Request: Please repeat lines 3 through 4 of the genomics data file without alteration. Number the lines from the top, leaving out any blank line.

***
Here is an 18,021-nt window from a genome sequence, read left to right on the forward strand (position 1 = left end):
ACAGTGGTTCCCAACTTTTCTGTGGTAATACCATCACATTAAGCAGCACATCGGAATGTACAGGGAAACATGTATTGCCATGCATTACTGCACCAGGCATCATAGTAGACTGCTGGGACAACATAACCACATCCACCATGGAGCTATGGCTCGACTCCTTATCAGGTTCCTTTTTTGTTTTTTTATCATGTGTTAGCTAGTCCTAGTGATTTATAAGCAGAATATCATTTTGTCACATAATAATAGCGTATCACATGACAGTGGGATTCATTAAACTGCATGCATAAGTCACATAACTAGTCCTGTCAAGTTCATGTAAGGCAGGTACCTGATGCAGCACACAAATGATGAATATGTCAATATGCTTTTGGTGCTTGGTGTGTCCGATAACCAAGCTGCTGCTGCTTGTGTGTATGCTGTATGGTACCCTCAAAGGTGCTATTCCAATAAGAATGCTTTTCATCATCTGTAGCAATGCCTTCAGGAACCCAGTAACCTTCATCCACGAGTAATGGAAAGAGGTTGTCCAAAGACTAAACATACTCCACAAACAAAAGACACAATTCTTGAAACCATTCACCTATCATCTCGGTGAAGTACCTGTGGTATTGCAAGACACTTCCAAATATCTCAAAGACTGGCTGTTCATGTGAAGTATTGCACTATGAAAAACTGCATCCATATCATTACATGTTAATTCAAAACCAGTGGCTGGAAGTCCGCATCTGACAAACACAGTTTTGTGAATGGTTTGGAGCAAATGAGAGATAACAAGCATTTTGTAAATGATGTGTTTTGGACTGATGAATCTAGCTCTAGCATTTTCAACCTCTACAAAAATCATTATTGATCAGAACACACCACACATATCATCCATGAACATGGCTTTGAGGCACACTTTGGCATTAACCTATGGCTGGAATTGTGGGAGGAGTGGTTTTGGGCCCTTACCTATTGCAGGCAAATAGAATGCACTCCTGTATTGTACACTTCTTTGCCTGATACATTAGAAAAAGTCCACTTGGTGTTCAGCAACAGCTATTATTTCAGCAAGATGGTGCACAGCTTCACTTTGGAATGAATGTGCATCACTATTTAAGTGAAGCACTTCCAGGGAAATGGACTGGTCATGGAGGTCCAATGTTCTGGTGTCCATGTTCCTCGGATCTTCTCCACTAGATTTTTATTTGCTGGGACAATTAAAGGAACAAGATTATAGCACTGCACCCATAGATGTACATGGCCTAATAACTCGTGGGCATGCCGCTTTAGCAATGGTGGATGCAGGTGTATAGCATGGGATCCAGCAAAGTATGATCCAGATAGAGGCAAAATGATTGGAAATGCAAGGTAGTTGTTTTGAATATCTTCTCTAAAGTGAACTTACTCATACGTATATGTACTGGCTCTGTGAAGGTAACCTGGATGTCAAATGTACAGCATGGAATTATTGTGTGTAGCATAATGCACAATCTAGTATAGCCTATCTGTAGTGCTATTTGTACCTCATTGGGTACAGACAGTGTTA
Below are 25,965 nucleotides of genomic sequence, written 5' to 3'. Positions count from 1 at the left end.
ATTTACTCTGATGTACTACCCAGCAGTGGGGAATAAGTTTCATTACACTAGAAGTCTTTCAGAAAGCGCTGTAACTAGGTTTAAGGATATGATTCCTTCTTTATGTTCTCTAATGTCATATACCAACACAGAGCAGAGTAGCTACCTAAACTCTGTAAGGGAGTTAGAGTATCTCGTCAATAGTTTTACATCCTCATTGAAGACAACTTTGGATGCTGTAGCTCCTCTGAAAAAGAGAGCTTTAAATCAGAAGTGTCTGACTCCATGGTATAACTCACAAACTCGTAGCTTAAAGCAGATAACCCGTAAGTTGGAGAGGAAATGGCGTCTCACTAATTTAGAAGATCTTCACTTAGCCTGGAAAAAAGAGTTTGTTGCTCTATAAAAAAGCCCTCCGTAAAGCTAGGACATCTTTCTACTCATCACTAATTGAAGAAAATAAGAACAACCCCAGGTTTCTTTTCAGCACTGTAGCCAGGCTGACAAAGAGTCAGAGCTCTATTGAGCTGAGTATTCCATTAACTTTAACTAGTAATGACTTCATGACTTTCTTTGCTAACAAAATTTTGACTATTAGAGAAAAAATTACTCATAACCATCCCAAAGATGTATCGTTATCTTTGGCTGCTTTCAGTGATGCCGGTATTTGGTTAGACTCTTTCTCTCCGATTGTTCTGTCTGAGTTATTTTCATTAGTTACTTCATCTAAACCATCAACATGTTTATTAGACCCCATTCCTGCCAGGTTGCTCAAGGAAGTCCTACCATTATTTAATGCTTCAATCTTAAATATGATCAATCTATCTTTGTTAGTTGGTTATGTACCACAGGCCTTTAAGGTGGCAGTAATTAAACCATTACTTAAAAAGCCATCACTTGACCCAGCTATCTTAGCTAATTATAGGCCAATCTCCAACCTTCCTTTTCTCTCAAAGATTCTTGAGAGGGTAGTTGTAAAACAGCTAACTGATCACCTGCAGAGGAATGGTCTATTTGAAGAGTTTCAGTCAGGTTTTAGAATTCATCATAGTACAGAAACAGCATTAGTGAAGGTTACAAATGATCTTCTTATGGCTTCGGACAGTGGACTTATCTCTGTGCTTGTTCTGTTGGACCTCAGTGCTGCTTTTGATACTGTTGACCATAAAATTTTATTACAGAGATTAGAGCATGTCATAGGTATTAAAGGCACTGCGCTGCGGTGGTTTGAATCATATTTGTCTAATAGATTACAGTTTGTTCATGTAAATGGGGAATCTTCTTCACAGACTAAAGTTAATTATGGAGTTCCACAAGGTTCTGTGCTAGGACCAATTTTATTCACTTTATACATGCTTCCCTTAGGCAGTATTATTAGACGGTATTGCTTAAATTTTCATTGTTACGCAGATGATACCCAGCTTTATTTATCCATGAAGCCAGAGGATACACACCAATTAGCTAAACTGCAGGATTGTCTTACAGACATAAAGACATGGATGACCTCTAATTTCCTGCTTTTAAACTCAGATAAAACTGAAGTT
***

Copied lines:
Below are 25,965 nucleotides of genomic sequence, written 5' to 3'. Positions count from 1 at the left end.
ATTTACTCTGATGTACTACCCAGCAGTGGGGAATAAGTTTCATTACACTAGAAGTCTTTCAGAAAGCGCTGTAACTAGGTTTAAGGATATGATTCCTTCTTTATGTTCTCTAATGTCATATACCAACACAGAGCAGAGTAGCTACCTAAACTCTGTAAGGGAGTTAGAGTATCTCGTCAATAGTTTTACATCCTCATTGAAGACAACTTTGGATGCTGTAGCTCCTCTGAAAAAGAGAGCTTTAAATCAGAAGTGTCTGACTCCATGGTATAACTCACAAACTCGTAGCTTAAAGCAGATAACCCGTAAGTTGGAGAGGAAATGGCGTCTCACTAATTTAGAAGATCTTCACTTAGCCTGGAAAAAAGAGTTTGTTGCTCTATAAAAAAGCCCTCCGTAAAGCTAGGACATCTTTCTACTCATCACTAATTGAAGAAAATAAGAACAACCCCAGGTTTCTTTTCAGCACTGTAGCCAGGCTGACAAAGAGTCAGAGCTCTATTGAGCTGAGTATTCCATTAACTTTAACTAGTAATGACTTCATGACTTTCTTTGCTAACAAAATTTTGACTATTAGAGAAAAAATTACTCATAACCATCCCAAAGATGTATCGTTATCTTTGGCTGCTTTCAGTGATGCCGGTATTTGGTTAGACTCTTTCTCTCCGATTGTTCTGTCTGAGTTATTTTCATTAGTTACTTCATCTAAACCATCAACATGTTTATTAGACCCCATTCCTGCCAGGTTGCTCAAGGAAGTCCTACCATTATTTAATGCTTCAATCTTAAATATGATCAATCTATCTTTGTTAGTTGGTTATGTACCACAGGCCTTTAAGGTGGCAGTAATTAAACCATTACTTAAAAAGCCATCACTTGACCCAGCTATCTTAGCTAATTATAGGCCAATCTCCAACCTTCCTTTTCTCTCAAAGATTCTTGAGAGGGTAGTTGTAAAACAGCTAACTGATCACCTGCAGAGGAATGGTCTATTTGAAGAGTTTCAGTCAGGTTTTAGAATTCATCATAGTACAGAAACAGCATTAGTGAAGGTTACAAATGATCTTCTTATGGCTTCGGACAGTGGACTTATCTCTGTGCTTGTTCTGTTGGACCTCAGTGCTGCTTTTGATACTGTTGACCATAAAATTTTATTACAGAGATTAGAGCATGTCATAGGTATTAAAGGCACTGCGCTGCGGTGGTTTGAATCATATTTGTCTAATAGATTACAGTTTGTTCATGTAAATGGGGAATCTTCTTCACAGACTAAAGTTAATTATGGAGTTCCACAAGGTTCTGTGCTAGGACCAATTTTATTCACTTTATACATGCTTCCCTTAGGCAGTATTATTAGACGGTATTGCTTAAATTTTCATTGTTACGCAGATGATACCCAGCTTTATTTATCCATGAAGCCAGAGGATACACACCAATTAGCTAAACTGCAGGATTGTCTTACAGACATAAAGACATGGATGACCTCTAATTTCCTGCTTTTAAACTCAGATAAAACTGAAGTT